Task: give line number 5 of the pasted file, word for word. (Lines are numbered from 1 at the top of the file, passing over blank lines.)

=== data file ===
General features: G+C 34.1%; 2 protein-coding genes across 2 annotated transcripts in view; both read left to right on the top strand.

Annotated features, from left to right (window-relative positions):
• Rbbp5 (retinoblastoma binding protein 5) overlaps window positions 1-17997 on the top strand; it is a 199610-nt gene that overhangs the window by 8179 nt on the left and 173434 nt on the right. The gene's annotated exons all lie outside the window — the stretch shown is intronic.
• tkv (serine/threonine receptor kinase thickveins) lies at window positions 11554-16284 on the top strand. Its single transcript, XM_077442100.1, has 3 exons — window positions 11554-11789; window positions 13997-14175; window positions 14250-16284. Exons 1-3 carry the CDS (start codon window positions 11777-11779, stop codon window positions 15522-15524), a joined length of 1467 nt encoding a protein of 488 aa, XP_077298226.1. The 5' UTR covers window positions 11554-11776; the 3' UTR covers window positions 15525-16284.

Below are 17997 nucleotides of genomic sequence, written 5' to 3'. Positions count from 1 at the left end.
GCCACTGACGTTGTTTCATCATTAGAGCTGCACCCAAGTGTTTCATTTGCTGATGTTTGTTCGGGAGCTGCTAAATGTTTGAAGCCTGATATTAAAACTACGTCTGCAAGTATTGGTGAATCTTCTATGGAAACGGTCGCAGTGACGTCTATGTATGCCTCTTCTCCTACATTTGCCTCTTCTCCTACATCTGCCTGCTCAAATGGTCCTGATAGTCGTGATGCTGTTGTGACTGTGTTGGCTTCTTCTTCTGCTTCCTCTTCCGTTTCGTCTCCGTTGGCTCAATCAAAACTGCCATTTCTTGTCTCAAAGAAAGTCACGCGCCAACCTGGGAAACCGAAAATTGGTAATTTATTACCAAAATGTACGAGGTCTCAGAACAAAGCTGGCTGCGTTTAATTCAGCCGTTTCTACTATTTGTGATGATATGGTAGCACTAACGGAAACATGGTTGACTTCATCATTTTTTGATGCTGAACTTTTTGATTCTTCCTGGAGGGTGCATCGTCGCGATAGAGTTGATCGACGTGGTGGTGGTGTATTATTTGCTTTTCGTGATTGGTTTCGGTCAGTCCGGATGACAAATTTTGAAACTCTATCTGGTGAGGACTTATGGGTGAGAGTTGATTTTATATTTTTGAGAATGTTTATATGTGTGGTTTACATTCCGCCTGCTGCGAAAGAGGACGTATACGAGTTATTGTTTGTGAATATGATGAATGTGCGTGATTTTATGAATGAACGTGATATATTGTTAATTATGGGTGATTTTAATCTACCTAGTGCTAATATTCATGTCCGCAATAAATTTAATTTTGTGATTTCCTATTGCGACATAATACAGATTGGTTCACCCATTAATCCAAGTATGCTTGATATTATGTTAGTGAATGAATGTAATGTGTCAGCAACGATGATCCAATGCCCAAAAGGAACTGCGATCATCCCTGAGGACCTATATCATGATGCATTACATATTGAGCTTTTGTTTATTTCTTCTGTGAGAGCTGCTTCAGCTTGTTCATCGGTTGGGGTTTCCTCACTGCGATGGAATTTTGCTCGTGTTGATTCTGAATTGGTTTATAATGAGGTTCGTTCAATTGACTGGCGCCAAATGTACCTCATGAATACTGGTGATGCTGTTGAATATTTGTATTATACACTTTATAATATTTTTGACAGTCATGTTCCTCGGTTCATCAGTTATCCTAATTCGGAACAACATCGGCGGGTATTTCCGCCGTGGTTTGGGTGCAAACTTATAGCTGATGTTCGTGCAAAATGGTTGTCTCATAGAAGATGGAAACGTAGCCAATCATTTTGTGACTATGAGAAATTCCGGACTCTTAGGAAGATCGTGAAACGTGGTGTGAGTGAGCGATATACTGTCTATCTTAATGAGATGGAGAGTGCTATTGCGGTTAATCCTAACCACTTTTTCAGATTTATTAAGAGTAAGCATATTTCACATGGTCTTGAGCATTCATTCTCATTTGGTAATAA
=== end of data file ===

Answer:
Below are 17997 nucleotides of genomic sequence, written 5' to 3'. Positions count from 1 at the left end.